National job growth continued with a gain of 212,000 private sector jobs and a drop in the unemployment rate nationally to 8.5% overall and 8.0% for workers over 20 years of age. This comes on top of 4 weeks of lower first-time unemployment claims.
Many of the job gains in December were the result of higher than expected seasonal hiring in retail stores and the delivery sector—FedEx, UPS and similar companies. We won’t know for a month or two how much of this increased hiring is permanent. But there were also gains in manufacturing, health care, technology and restaurants.
On a much smaller scale Ford today announced the creation of a small research center in Palo Alto. The story is reported elsewhere on Town Square.
"Silicon Valley represents a deep and dynamic technology neighborhood according to the Ford executive who will oversee the Palo Alto office…By locating in Silicon Valley, he added, "our new lab will allow us to scout new technologies and partners in their own environment."
What do these stories imply? The national recovery remains slow but unemployment rates are falling though there are still far too many workers who have been unemployed for a year or longer.
Most of the recent growth has been the result of stronger than expected consumer spending. If consumers are spending money they have and not, once again, going into debt, this is a positive sign for the economy. It also provides support for the federal programs like the payroll tax cut that have supported household income growth during the recession and recovery.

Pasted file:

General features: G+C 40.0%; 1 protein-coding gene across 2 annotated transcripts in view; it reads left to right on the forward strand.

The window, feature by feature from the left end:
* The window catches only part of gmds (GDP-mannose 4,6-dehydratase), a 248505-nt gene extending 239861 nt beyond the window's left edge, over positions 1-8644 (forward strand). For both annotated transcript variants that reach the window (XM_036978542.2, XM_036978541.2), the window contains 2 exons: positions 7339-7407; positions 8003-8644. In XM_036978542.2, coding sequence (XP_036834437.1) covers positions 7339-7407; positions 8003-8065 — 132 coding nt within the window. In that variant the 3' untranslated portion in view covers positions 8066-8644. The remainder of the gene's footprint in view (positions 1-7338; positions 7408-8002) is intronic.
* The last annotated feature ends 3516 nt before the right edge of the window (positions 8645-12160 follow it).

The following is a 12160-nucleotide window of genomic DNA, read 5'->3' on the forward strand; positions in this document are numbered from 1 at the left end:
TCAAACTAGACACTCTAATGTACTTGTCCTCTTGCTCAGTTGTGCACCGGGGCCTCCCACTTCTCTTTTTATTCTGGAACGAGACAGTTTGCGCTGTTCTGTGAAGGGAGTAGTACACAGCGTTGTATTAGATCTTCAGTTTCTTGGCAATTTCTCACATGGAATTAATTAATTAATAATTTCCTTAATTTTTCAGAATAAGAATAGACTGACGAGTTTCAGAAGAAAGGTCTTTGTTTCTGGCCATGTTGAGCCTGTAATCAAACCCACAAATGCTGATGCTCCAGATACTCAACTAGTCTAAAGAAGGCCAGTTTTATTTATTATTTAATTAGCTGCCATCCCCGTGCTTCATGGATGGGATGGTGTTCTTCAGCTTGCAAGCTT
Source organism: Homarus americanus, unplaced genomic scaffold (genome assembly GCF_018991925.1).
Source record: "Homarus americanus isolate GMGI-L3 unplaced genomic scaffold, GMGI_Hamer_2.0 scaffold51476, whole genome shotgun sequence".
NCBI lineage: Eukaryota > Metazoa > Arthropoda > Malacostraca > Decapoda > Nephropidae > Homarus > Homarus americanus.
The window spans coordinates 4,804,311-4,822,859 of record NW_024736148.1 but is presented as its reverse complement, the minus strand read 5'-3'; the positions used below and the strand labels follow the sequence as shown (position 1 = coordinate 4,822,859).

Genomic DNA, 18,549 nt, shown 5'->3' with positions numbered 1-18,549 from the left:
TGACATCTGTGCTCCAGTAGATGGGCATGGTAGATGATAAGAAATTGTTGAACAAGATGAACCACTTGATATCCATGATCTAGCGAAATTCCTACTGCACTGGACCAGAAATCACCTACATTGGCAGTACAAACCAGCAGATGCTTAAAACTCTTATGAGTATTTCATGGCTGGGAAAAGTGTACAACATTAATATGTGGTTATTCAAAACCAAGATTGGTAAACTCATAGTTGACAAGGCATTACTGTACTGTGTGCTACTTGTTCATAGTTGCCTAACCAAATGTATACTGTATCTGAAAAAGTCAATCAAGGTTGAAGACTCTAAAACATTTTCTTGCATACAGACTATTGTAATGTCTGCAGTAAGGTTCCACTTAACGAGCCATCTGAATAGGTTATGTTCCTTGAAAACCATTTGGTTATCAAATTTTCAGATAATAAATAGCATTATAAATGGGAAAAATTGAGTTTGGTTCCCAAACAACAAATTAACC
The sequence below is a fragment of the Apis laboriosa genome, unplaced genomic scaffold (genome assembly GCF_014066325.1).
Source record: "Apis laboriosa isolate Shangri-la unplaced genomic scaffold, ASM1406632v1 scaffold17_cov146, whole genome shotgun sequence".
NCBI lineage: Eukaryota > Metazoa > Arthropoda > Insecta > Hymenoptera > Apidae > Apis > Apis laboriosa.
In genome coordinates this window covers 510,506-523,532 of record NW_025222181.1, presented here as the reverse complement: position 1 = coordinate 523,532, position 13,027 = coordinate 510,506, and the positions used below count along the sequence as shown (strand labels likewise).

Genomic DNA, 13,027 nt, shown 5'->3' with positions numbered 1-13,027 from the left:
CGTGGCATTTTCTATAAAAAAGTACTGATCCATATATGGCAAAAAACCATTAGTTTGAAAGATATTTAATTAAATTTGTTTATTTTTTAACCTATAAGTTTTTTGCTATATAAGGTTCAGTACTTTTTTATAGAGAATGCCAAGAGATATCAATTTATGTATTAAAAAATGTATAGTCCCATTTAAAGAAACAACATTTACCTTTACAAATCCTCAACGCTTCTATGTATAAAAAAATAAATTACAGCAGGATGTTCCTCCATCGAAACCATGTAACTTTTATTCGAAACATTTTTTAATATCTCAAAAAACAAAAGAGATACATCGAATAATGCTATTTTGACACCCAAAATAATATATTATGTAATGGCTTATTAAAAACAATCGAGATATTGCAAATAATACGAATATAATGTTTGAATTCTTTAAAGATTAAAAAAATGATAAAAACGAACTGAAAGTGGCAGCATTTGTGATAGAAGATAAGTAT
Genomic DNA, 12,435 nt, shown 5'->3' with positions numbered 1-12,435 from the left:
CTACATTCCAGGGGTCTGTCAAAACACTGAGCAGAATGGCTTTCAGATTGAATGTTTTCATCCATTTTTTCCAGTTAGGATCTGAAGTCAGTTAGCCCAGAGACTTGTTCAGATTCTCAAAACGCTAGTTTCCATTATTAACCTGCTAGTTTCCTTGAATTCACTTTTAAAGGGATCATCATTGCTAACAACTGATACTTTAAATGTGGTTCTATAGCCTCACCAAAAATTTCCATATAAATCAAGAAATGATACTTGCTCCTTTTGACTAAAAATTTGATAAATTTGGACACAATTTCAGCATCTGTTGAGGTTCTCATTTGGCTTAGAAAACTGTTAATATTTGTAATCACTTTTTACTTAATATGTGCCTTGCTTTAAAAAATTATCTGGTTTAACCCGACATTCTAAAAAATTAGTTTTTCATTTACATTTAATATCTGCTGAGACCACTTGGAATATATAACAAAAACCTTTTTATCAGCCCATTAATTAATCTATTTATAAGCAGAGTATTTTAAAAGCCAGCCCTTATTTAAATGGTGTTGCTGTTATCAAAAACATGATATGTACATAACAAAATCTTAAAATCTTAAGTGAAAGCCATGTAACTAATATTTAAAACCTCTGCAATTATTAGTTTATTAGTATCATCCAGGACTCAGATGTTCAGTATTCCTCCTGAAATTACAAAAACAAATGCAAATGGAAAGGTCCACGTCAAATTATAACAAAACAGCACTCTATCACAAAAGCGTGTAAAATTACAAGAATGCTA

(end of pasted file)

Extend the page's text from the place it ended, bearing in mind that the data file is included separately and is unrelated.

The contrast with Europe is pretty clear. The European austerity programs have slowed economic growth and the region remains in financial turmoil. In contrast the limited refusal to impose austerity in the midst of our nation’s early recovery has at least kept the economy moving forward. In addition U.S. long-term interest rates remain at low levels and, even so, our debt is attractive to world-wide investors.
The Ford announcement today is another is a series of positive signs for Silicon Valley. Job growth here was 3.3% over the past year, second highest in the nation for large metro areas. And the growth is concentrated in high-wage technology sectors with good growth prospects.
Downtown Palo Alto is alive with construction and high demand for commercial space as small start ups find the environment attractive.
The lesson I think for Palo Alto and the Valley is to understand where our strengths lie and make our communities attractive for the talented entrepreneurs, workers and their families who are attracted to locate near the great labor force and creative energy that is coming alive again in the Valley.
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